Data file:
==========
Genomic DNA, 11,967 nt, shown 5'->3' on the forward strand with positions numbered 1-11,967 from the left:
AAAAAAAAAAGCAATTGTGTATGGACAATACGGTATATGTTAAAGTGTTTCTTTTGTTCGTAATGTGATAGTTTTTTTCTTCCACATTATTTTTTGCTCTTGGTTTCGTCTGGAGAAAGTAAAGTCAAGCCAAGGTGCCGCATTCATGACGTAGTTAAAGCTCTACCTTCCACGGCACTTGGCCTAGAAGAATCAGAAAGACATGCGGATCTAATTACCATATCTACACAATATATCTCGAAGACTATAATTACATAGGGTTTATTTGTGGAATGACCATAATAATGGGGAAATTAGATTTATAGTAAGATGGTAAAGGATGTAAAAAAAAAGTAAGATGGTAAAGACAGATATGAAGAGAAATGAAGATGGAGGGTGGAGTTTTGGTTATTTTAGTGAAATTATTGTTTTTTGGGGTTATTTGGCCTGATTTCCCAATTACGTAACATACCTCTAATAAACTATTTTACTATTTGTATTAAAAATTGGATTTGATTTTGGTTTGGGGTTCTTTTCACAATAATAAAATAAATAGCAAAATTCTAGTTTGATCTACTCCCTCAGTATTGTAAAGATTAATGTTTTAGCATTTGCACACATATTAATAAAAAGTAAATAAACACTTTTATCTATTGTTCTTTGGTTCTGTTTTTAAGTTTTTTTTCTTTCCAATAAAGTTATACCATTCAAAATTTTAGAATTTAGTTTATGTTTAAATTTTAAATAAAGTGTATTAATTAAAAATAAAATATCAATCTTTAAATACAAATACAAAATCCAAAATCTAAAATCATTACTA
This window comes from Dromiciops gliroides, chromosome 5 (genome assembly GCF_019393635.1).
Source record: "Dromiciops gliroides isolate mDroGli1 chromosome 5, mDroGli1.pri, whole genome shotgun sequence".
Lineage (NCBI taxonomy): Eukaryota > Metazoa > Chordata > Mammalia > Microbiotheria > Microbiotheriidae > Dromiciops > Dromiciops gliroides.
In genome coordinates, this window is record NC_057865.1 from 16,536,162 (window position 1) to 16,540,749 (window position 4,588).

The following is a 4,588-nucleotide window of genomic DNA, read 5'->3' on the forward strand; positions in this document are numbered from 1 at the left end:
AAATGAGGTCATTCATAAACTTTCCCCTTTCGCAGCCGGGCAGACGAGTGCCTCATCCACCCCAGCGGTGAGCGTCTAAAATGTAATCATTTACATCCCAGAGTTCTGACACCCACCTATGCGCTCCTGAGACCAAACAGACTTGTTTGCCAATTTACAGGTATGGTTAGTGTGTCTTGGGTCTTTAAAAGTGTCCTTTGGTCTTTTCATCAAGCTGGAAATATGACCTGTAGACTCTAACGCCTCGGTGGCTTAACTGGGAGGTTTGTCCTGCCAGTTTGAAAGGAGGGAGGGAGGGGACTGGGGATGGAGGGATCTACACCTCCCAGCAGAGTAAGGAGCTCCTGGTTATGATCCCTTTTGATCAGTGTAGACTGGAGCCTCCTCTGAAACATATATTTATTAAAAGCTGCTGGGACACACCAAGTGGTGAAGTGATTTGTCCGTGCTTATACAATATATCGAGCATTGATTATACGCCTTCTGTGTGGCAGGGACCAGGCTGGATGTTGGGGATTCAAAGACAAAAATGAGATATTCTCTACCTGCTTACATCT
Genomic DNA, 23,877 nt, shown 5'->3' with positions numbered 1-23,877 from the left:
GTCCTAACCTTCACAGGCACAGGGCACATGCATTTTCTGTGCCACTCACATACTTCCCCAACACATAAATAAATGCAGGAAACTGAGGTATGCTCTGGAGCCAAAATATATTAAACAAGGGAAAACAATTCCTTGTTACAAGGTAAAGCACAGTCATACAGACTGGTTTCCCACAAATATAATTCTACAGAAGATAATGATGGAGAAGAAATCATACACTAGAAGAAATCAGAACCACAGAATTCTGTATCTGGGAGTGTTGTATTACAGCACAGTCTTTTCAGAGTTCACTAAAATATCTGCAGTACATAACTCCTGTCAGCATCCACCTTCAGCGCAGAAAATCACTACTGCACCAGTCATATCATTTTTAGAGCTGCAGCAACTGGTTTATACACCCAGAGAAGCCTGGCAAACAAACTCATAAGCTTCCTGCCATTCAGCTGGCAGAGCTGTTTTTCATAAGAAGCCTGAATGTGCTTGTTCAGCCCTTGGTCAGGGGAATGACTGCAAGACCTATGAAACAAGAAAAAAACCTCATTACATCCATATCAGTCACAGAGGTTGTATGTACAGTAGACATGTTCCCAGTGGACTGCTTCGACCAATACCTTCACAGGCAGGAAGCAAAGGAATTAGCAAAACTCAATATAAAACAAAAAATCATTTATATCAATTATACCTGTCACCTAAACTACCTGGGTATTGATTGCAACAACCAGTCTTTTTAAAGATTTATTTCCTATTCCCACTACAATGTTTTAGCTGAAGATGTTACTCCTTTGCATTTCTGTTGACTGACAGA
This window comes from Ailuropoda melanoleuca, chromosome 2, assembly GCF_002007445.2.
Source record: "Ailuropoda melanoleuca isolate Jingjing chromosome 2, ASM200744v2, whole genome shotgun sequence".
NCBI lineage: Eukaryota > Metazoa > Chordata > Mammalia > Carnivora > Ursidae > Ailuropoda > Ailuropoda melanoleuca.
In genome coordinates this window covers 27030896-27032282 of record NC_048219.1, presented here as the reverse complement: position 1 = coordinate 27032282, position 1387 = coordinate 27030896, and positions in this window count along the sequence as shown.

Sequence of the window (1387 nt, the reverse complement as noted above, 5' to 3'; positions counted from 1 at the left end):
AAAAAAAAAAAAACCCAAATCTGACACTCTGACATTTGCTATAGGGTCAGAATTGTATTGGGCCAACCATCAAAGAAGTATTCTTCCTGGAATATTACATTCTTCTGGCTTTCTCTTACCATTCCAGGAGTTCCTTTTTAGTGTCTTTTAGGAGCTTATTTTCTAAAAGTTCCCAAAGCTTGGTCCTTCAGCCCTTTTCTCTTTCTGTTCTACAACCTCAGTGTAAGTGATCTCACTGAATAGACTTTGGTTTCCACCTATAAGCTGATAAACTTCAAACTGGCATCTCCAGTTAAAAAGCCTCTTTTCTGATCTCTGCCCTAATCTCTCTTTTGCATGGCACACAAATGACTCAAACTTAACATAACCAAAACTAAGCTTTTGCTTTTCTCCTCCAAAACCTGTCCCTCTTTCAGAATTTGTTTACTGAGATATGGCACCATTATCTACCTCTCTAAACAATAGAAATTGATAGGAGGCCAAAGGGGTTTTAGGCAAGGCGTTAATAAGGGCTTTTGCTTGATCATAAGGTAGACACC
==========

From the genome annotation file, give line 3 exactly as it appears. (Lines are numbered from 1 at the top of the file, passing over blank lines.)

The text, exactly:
This window comes from Dromiciops gliroides, chromosome 5 (genome assembly GCF_019393635.1).